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The Grey

Year: 2011
Production Co: 1984 Private Defense Contractors
Director: Joe Carnahan
Producer: Joe Carnahan/Ridley Scott/Tony Scott
Writer: Joe Carnahan/Ian McKenzie Jeffers
Cast: Liam Neeson, Dermot Mulroney, Frank Grillo

Liam Neeson continues his march towards the thinking man's action hero for the 2010s, but this lacklustre film cuts too many corners to really impress.

He plays a wolf exterminator at a remote Alaskan industrial site, hurt over the mysterious departure from his life of a beautiful woman he dreams about but whose exit isn't explained until nearly the end.

Shortly after almost blowing his brains out from grief but being distracted at the last moment, he boards a flight that crashes in the wilderness and finds himself the erstwhile leader of the band of desperate, hungry and freezing survivors.

But the screaming winds and whipping blizzards aren't the biggest danger as it becomes apparent they've crashed in the territory of a wolf pack that's either very hungry or very angry. With desperately built fires they keep the monsters back, but they know it won't last. They have to make a break for it and get away from the wolves' turf.

In classic Alien style, the handful of men crumble, argue, fall to the slavering pack and dwindle in numbers over the course of the film and the high point of the movie is that it's the first film I've seen since An American Werewolf in London to make wolves scary. The flipside is of course that it's the canine equivalent of Jaws, and while wolves in the wild who are hungry enough will attack a human, they're nowhere near as big, angry, snarly or monstrous as the movie depicts them in real life.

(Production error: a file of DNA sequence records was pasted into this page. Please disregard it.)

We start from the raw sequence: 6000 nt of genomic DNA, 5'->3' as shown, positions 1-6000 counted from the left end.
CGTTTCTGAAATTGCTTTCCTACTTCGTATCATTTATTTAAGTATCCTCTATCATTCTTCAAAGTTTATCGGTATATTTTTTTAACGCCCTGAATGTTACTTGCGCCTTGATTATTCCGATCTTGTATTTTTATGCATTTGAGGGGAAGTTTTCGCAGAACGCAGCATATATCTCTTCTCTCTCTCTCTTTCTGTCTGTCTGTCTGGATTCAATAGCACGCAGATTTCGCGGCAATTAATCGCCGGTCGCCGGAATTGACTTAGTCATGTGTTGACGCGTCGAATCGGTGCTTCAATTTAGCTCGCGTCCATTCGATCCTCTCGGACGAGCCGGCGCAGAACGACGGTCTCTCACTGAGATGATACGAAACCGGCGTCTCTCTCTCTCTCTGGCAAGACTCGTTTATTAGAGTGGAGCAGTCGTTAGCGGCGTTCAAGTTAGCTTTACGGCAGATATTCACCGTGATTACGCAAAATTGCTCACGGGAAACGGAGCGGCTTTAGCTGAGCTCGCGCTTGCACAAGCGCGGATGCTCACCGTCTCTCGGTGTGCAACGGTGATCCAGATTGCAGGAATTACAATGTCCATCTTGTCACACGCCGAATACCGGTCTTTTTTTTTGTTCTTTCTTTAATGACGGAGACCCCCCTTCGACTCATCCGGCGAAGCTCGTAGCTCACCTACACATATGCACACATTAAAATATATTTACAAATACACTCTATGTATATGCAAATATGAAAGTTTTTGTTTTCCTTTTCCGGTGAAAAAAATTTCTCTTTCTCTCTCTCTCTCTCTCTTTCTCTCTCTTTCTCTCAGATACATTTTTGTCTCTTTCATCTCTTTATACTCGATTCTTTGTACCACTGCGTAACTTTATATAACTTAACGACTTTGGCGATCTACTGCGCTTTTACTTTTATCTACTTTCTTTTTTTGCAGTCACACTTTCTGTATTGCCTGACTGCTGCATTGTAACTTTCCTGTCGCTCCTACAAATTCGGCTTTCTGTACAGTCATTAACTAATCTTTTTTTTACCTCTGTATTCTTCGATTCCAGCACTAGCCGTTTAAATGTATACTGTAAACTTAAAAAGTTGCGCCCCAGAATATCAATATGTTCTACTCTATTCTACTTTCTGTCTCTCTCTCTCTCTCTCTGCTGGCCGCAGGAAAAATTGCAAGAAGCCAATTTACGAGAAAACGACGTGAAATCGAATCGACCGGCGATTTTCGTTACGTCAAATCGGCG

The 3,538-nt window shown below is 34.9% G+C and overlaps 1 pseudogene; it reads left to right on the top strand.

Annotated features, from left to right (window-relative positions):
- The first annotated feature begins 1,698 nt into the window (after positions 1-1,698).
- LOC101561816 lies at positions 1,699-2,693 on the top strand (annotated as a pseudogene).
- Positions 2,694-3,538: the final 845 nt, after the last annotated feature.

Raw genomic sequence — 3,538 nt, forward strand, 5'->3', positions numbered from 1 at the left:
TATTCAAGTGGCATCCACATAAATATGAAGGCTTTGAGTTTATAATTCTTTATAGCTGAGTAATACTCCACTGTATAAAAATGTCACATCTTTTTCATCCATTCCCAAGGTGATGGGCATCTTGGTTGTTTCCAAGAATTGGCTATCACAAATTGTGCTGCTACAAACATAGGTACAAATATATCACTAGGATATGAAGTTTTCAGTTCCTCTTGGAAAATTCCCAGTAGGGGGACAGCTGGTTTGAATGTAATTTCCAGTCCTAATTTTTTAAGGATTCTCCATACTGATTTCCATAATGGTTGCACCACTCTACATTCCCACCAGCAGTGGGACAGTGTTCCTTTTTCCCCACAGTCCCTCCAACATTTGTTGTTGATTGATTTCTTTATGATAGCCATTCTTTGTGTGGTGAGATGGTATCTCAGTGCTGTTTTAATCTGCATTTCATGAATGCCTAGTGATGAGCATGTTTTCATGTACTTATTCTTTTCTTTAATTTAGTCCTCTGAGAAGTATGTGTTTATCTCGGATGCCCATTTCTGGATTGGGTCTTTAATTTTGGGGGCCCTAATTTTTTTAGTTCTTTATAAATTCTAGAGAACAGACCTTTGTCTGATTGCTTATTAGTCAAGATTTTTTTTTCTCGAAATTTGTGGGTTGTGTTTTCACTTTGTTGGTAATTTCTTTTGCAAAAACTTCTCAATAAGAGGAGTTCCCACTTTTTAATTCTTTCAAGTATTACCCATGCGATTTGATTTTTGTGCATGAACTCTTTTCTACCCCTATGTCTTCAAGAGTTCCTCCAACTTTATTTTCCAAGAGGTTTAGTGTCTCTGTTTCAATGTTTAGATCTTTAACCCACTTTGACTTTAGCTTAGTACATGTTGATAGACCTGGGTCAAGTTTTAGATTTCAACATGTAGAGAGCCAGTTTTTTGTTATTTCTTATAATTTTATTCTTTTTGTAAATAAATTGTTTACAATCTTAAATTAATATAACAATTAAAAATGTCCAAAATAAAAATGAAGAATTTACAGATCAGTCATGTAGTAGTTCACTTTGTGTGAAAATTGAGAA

Unfortunately, the movie pulls way too many punches. It might have been budgetary, but there's too many things we should have seen that we don't.

For a start there's no crash, just a special effect of hero Ottway's (Neeson) dream of his wife being wrenched from his arms. He sits up surrounded by wreckage and it might have been a dramatic choice to not show the crash itself, but it's an action thriller that starts with a plane crash and they can't even show a close-up of men pitching violently in their seats as the flight goes down.

Secondly, there's no pitched battle the trailer whet our appetites for. Ottway performs the very marketing-friendly move of taping small bottles in between his fingers and then smashing the ends off to form the scrappiest, meanest street fight improvisation ever. He's actually facing the boss wolf, a drooling black behemoth the size of a small horse, but in a blink when the fight starts, we cut to a black screen and the movie's over.

An enigmatic way of leaving us guessing who won? Bollocks – a cheap money saver to avoid the dodgy CGI wolves of The Twilight Saga: Breaking Dawn – Part 1 and The Day After Tomorrow. If you see Liam Neeson preparing to fight a wolf with broken bottles taped to his fists, you want to see the fight.

And that's the third, related problem. For a movie about men trying to survive hungry wolves, there's a more or less unforgivable lack of wolves. They show up in a few long shots and very quick close-ups, but it's all build-up and no payoff, especially after they've built them up to be such effective antagonists (for example in the night scene with the hideous howling all around the camp).

Ambitious but limp.

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